In many decisions, the term "primary caretaker" and
"primary parent" identify the parent who has spent the most time
in meeting the children's day to day needs. Considerable weight
is given to the primary caretaker rule when all other factors
are equal. Derby and Derby, 31 Or App 803, 807, 571 P2d 562,
modified on other grounds, 31 Or App 1333 (1977), rev. denied,
281 Or 323 (1978). Moreover it is reversible error for a Court
to refuse to give any weight to this factor. Again, in the
present case we don't know if the Court gave weight to the very
strong emotional ties the child developed with the father.
Nonetheless, it is clear from the evidence that the father was
the parent who spent the most time in meeting the child's day to
day needs, was the primary caretaker and had the strongest
emotional ties to her.
In the case at bar we have a conflict of cultures as well
as personal beliefs. The mother believes that this child, who
needs special care, should adapt and make accommodations to the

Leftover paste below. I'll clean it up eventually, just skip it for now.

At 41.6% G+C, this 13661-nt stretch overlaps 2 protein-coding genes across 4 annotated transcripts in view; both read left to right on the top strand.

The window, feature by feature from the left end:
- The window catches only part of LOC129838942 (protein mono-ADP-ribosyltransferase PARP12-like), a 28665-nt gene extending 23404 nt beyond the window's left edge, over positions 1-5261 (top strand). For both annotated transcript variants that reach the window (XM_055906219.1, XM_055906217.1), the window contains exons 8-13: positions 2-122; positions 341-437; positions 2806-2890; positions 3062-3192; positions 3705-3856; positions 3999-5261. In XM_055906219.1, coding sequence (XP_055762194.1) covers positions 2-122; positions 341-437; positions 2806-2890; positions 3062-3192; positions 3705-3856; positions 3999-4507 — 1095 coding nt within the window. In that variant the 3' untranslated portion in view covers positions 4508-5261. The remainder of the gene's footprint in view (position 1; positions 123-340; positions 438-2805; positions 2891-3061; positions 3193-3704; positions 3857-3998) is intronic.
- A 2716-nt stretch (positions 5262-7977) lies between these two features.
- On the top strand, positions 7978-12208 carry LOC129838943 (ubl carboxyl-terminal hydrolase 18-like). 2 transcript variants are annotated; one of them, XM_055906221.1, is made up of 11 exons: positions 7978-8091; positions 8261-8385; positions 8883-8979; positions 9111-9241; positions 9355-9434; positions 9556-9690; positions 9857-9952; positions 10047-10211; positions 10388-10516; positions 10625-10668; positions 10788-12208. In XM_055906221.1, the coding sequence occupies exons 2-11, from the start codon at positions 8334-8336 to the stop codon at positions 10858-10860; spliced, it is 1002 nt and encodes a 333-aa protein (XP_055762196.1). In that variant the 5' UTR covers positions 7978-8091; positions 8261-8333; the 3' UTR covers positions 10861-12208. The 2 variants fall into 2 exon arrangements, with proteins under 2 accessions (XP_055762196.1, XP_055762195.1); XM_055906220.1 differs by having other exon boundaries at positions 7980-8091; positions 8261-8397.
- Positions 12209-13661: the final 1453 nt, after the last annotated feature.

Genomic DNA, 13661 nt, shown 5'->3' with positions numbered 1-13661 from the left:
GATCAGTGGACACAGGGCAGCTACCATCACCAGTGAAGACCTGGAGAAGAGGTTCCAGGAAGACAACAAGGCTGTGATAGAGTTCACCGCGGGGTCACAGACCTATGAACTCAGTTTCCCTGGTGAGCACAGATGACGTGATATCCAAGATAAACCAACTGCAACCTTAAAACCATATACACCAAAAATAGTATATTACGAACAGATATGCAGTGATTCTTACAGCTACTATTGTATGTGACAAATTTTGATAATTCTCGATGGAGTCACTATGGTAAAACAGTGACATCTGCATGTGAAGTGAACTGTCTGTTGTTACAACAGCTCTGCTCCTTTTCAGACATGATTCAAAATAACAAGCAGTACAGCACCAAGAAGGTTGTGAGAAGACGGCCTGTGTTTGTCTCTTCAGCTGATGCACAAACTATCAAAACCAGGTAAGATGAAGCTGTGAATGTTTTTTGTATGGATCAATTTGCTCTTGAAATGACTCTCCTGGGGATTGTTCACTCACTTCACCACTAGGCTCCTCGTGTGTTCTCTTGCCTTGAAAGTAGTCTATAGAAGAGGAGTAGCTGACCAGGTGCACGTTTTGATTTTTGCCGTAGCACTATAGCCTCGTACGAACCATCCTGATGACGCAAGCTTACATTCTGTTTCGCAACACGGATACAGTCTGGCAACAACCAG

needs of the mother and others, and thus the mother places the
child in day care, even when the father is ready, willing and
able to care for her when the mother cannot or will not. The
father believes that the child does best under more direct
parental care, and willingly made considerable personal
sacrifices to provide this. The father organizes his working
hours and weekends into a schedule that allows him to focus his
attention to his child's special needs and interests.
According to Lundgren and Lundgren, 31 Or App 967, 970-971,
572 P2d 325 (1977), rev. denied, 281 Or 99 (1978), the Court
said that when there is a choice, working hours that also allow
the parent to be with the child on a fairly regular basis are
viewed as more favorable to the best interests of the child. In
Lundgren, the trial court awarded custody of three children ages
11, 8 and 3 to the mother, who was employed as a bartender four
nights a week from 6:00 p.m. to 1:00 a.m. and who had not sought
alternative employment (as the court suggested when she was
given temporary custody). The trial court found that neither
parent was unfit.